A long awaited visit to Gyaraspur finally materialised in 2021!
It has been a tumultuous 18 months since I stepped out to visit a destination. I wanted to write some pieces ,in the past months, on places I had visited during the pre- pandemic times but could not make myself to do it. Now this is the best time to recalibrate your travel destinations and take the bold step to see off beat destinations. One big advantage being that you avoid big crowds and weekday visits are a lot better than weekends! Vaccinate yourself and mask-up is the mantra.
I had visited Bhopal a few years ago and had posted a report on the places of interest. You can find a link on the article by clicking here. Generally people who visit Bhopal would see the Sanchi Stupa, the rock paintings of Bhimbetka and the enormous Shivlinga at Bhojpur. On my second visit to Bhopal, I was keen to go to Gyaraspur, which I had missed the first time.
Gyaraspur is located just 50 kms to the north-east of Sanchi. Just as you climb down a small cliff, you will come across a temple covered in a thin layer of green moss. The sylvan background makes it a double delight. Situated on the ridge is a temple dedicated to Maladevi. The temple was constructed between the 8th and 9th Century AD by the Pratihara Dynasty.
About the Temple
As I took in the first look of the temple, it seemed to me that the temple simply burst through the rocky cliffs. The temple, I felt, was leaning forward and about to tip over! Once I reached the base, realisation dawned on me that the temple was created right on the ridge taking the support of the rocks on the back and to the side of the temple. Thus the temple took the natural angle of the turf and thus imparting the lean to the temple.
The temple in its original form housed the deity of Maladevi. Alas, during periods of occupations by different kingdoms, the temple was defaced and demolished in several places. As years progressed, the Jains and Buddhists made this temple as their own and installed an idol Jain Teerthankar in the sanctorum. There is a six foot statute of standing Buddha on the left. The entrance to the Garbha Griha was locked and hence I could only peek through the door. Just bang in front of the door is a pillar which blocks all possible angles to view the Buddha. I could make out the long right arm.
Sometime in 2002-03, a lightning stuck the shikhara of the temple and it created a gaping hole on the roof. In order to safeguard the visitors, the entry to the Garbha Griha got prohibited. How I wish the Garbha Griha was open! 18 years is quite a long time for the Government Authorities to restore the roof. It is a travesty that such a magnificent piece of architecture is allowed to fade.
The interesting part began as I wandered around the temple. On the right, there is a tiny crevice formed by the temple and the jutting rocks. Once I squeezed through it, a world of enchanting work of art opened up. At the the upper level of the temple, an idol of Vishnu is intricately carved. There is a small boy holding a fan on the right. What caught my attention was the ever so slight paunch of the boy. A delightful attention to detail. Don’t miss it.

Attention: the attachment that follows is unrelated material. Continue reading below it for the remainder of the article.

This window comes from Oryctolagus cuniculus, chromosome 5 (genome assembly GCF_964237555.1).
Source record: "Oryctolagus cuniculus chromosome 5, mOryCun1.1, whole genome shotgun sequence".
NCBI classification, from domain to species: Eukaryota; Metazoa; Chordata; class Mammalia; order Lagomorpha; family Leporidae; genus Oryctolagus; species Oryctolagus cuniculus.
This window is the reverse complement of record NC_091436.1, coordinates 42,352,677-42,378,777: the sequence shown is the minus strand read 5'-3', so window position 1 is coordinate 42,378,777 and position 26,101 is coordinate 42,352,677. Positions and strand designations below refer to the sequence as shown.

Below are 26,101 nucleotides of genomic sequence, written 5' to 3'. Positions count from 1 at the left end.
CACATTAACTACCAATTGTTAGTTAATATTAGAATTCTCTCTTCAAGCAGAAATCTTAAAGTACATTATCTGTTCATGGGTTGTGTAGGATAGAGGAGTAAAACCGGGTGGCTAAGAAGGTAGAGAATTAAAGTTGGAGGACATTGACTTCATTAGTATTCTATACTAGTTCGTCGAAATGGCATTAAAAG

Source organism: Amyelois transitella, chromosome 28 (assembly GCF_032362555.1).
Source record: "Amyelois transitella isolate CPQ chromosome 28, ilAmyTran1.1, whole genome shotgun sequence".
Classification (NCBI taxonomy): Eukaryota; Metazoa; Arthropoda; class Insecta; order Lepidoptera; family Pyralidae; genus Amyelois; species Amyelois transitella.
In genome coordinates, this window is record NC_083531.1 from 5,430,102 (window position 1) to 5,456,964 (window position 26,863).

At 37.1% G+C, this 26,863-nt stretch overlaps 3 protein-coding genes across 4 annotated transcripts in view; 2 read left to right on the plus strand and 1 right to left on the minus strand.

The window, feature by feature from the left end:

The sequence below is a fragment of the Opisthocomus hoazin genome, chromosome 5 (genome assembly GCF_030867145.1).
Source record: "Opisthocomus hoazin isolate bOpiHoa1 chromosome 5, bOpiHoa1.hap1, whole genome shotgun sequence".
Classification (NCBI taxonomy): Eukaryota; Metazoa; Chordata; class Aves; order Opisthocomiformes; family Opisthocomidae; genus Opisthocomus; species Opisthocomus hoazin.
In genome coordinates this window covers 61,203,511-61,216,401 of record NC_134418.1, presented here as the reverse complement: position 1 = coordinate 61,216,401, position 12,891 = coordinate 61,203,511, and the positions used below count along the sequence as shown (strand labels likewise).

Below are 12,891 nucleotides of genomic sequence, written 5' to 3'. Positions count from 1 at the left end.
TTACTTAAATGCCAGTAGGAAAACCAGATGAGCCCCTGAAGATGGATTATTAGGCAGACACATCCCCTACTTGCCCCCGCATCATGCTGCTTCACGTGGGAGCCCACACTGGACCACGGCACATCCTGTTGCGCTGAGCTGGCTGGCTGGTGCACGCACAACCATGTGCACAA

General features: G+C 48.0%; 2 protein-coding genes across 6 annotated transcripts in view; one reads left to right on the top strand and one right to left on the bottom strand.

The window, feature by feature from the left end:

I made my way to the main entrance to the temple. On either side of the entrance, I came across intricately carved miniature verandahs.
As you go around the temple you will come across well sculpted images of Yakshis. One panel caught my eye. On the extreme right is the greatest of Jain saints- Mahaveera and on the centre is Lakshmi or Vaishno Devi. How I wish I knew the identity of the lady on the extreme left! Exquisite work of art, isn’t it?
When you exit the Gyaraspur temple complex, just a km to the right, you will come across the Hindola i.e the ornate entrance. Built around the same time as the Maladevi Temple, the Hindola now consists of an entrance and a four pillared structure. Going by the magnificent work on the gates, one can imagine there would have been a resplendent temple and the four pillared platform would have been the sanctum sanctorum.
All the 10 avatars of Lord Vishnu is intricately sculpted on the pillars to the entrance. The four pillars too are decorated with various figures. It would have been a sight to behold during its heydays. I wish the authorities could simply lift the scattered remains of the complex, stack them neatly in a corner. It is gut wrenching to see them strewn around. The least we can do to the makers of the structure.
The trip to Gyaraspur was well worth it. The grey skies or the lack of maintenance of the temple did not make the trip any less interesting. But I think, the monsoon would be the best part of the season to visit this temple.
How to reach Gyaraspur
From Bhopal, Gyaraspur is about 96 kms by road. One can make a day trip to Gyaraspur and on the way back, you can cover Sanchi and Vidisha easily. Start early!